Bridget Cleary exhibition has been launched in Callan

Peter Bradshaw

Reporter:

Peter Bradshaw

A mixed media art exhibition based on the infamous burning of Bridget Cleary in 1895 has opened in the Old Co-op in Callan.

A mixed media art exhibition based on the infamous burning of Bridget Cleary in 1895 has opened in the Old Co-op in Callan.

The exhibition, titled ‘A site of knowing:unknowing’, is by Helena Tobin, an artist and photographer from Ballyneale, Tipperary. It focuses on the area near Cloneen village where Bridget Cleary was burned to death by her husband Michael, as well as the area where he waited for three days afterwards in the hope that his wife would return.

The circumstances surrounding Bridget Cleary’s tragic death brought massive public attention to the townsland of Ballyvadlea on the slopes of Slievenamon, and the subsequent trial was reported on by newspapers throughout Britain and Ireland. Though a taboo subject in the area for generations, in recent times there has been more discussion about the man who claimed his wife had been abducted by the fairies, and that he had only burned the changeling which had been left in her place. Helena’s work examines the case by looking at video stills of the location where the events occurred.

“I’m interested in looking at how the landscape can hold memory and can hold these stories,” she said, “and that things that people want to forget can get pushed away but in a very literal way they’re visible in the fairy forts.”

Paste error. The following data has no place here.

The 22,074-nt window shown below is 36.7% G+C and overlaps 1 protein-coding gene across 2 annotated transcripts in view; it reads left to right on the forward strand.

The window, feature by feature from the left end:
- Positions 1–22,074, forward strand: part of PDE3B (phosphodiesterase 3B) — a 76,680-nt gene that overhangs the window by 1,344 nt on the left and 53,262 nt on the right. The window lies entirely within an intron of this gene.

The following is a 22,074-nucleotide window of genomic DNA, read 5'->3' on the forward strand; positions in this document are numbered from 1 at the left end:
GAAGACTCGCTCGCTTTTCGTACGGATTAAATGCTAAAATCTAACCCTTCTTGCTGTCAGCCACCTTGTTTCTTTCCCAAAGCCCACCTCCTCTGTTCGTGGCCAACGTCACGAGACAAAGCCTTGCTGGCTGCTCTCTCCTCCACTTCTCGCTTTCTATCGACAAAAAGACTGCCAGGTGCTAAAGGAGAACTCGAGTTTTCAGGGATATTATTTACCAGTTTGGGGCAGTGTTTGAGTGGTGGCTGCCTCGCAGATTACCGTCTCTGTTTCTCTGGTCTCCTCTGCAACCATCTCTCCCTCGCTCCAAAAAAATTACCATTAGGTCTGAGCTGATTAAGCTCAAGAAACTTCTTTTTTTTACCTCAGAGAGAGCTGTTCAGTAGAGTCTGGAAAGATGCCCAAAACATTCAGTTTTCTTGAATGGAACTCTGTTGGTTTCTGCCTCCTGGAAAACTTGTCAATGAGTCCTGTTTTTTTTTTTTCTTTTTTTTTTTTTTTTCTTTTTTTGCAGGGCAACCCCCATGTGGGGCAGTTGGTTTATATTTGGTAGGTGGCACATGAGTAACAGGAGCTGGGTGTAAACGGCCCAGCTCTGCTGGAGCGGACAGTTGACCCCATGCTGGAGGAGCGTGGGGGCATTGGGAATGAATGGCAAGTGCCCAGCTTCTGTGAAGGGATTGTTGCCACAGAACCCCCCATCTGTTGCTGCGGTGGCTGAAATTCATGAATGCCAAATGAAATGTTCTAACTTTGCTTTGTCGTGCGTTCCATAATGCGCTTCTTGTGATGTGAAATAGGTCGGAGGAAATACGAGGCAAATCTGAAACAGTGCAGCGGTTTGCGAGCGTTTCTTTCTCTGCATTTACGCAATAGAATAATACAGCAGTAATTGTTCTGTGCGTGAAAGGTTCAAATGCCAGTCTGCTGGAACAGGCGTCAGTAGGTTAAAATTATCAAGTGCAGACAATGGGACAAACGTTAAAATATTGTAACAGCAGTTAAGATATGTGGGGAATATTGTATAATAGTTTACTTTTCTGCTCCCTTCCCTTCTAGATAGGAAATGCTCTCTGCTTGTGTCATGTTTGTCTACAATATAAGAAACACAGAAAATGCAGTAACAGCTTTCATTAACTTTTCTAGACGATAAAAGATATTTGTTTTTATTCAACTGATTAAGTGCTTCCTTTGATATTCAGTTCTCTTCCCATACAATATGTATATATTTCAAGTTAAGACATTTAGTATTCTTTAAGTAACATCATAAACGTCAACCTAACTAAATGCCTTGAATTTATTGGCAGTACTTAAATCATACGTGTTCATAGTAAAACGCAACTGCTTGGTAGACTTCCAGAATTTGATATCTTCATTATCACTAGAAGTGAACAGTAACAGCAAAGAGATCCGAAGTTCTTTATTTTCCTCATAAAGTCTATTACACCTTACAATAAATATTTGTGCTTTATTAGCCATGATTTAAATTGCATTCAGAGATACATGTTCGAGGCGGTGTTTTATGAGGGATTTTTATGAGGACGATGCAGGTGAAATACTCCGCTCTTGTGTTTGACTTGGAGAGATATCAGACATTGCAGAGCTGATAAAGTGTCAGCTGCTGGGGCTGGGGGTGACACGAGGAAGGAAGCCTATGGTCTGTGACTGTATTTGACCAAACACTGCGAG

Many physical changes have been made to the area since 1895, and the fairy fort where Michael Cleary maintained his vigil following the killing has long since been destroyed. However, another nearby fairy fort is still present, and features in the exhibition, as does soil taken from where the original fairy fort once stood.

As the viewer looks at the various images displayed in the darkened room, they are transported back to the long days when Michael Cleary remained on watch while contemplating what he had just done, and to the decades afterwards when many in the area dared not speak of what had occurred.

“These things do live on even if they’re buried and hidden,” Helena said. “I wanted to deal with it in a subtle manner and in a way that speaks of the landscape.”

The exhibition goes on for the duration of the Abhainn Rí festival, and can be viewed from 12pm to 5pm each day. It will also be displayed in Callan during the Kilkenny Arts Festival.